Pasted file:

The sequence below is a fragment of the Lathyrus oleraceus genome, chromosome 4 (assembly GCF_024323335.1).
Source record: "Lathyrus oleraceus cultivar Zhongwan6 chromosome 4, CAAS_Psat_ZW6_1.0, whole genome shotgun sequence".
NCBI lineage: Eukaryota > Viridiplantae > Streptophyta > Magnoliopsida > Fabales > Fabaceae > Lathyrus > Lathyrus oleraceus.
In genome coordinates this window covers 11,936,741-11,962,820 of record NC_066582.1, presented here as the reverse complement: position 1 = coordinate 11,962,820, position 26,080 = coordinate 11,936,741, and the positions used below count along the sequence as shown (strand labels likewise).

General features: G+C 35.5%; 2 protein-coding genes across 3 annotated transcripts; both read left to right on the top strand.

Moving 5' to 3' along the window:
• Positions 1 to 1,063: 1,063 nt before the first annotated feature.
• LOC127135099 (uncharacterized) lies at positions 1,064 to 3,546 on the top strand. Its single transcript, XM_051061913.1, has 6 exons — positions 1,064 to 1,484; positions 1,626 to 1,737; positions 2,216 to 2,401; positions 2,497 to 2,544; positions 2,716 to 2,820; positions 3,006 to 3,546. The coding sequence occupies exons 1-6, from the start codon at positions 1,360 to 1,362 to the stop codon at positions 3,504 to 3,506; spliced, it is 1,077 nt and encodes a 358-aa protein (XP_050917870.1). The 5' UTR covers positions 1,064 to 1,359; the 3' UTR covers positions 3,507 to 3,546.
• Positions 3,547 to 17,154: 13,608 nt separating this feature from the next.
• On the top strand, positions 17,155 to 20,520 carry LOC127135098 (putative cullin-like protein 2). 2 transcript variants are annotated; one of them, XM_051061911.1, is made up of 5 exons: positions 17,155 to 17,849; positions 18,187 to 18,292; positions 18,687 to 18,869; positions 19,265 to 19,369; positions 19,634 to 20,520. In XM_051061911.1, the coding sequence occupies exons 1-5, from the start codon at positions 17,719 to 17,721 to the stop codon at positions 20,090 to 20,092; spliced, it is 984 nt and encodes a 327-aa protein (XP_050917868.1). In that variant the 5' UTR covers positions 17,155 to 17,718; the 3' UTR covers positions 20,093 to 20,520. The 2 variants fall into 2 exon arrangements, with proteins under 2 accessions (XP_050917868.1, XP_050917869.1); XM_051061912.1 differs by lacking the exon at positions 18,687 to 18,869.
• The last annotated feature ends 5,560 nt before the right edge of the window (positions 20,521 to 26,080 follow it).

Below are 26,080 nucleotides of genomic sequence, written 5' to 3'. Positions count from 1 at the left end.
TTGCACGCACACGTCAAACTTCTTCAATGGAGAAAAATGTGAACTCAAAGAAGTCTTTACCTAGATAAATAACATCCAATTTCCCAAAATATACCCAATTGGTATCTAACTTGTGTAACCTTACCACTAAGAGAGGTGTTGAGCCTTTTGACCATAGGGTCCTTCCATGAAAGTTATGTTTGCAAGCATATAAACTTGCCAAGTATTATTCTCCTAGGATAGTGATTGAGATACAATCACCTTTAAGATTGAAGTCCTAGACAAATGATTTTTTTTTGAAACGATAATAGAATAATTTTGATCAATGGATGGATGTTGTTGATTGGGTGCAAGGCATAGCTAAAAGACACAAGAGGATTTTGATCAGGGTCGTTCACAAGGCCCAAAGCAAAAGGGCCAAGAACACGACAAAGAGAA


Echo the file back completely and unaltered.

The sequence below is a fragment of the Lathyrus oleraceus genome, chromosome 4 (assembly GCF_024323335.1).
Source record: "Lathyrus oleraceus cultivar Zhongwan6 chromosome 4, CAAS_Psat_ZW6_1.0, whole genome shotgun sequence".
NCBI lineage: Eukaryota > Viridiplantae > Streptophyta > Magnoliopsida > Fabales > Fabaceae > Lathyrus > Lathyrus oleraceus.
In genome coordinates this window covers 11,936,741-11,962,820 of record NC_066582.1, presented here as the reverse complement: position 1 = coordinate 11,962,820, position 26,080 = coordinate 11,936,741, and the positions used below count along the sequence as shown (strand labels likewise).

General features: G+C 35.5%; 2 protein-coding genes across 3 annotated transcripts; both read left to right on the top strand.

Moving 5' to 3' along the window:
• Positions 1 to 1,063: 1,063 nt before the first annotated feature.
• LOC127135099 (uncharacterized) lies at positions 1,064 to 3,546 on the top strand. Its single transcript, XM_051061913.1, has 6 exons — positions 1,064 to 1,484; positions 1,626 to 1,737; positions 2,216 to 2,401; positions 2,497 to 2,544; positions 2,716 to 2,820; positions 3,006 to 3,546. The coding sequence occupies exons 1-6, from the start codon at positions 1,360 to 1,362 to the stop codon at positions 3,504 to 3,506; spliced, it is 1,077 nt and encodes a 358-aa protein (XP_050917870.1). The 5' UTR covers positions 1,064 to 1,359; the 3' UTR covers positions 3,507 to 3,546.
• Positions 3,547 to 17,154: 13,608 nt separating this feature from the next.
• On the top strand, positions 17,155 to 20,520 carry LOC127135098 (putative cullin-like protein 2). 2 transcript variants are annotated; one of them, XM_051061911.1, is made up of 5 exons: positions 17,155 to 17,849; positions 18,187 to 18,292; positions 18,687 to 18,869; positions 19,265 to 19,369; positions 19,634 to 20,520. In XM_051061911.1, the coding sequence occupies exons 1-5, from the start codon at positions 17,719 to 17,721 to the stop codon at positions 20,090 to 20,092; spliced, it is 984 nt and encodes a 327-aa protein (XP_050917868.1). In that variant the 5' UTR covers positions 17,155 to 17,718; the 3' UTR covers positions 20,093 to 20,520. The 2 variants fall into 2 exon arrangements, with proteins under 2 accessions (XP_050917868.1, XP_050917869.1); XM_051061912.1 differs by lacking the exon at positions 18,687 to 18,869.
• The last annotated feature ends 5,560 nt before the right edge of the window (positions 20,521 to 26,080 follow it).

Below are 26,080 nucleotides of genomic sequence, written 5' to 3'. Positions count from 1 at the left end.
TTGCACGCACACGTCAAACTTCTTCAATGGAGAAAAATGTGAACTCAAAGAAGTCTTTACCTAGATAAATAACATCCAATTTCCCAAAATATACCCAATTGGTATCTAACTTGTGTAACCTTACCACTAAGAGAGGTGTTGAGCCTTTTGACCATAGGGTCCTTCCATGAAAGTTATGTTTGCAAGCATATAAACTTGCCAAGTATTATTCTCCTAGGATAGTGATTGAGATACAATCACCTTTAAGATTGAAGTCCTAGACAAATGATTTTTTTTTGAAACGATAATAGAATAATTTTGATCAATGGATGGATGTTGTTGATTGGGTGCAAGGCATAGCTAAAAGACACAAGAGGATTTTGATCAGGGTCGTTCACAAGGCCCAAAGCAAAAGGGCCAAGAACACGACAAAGAGAA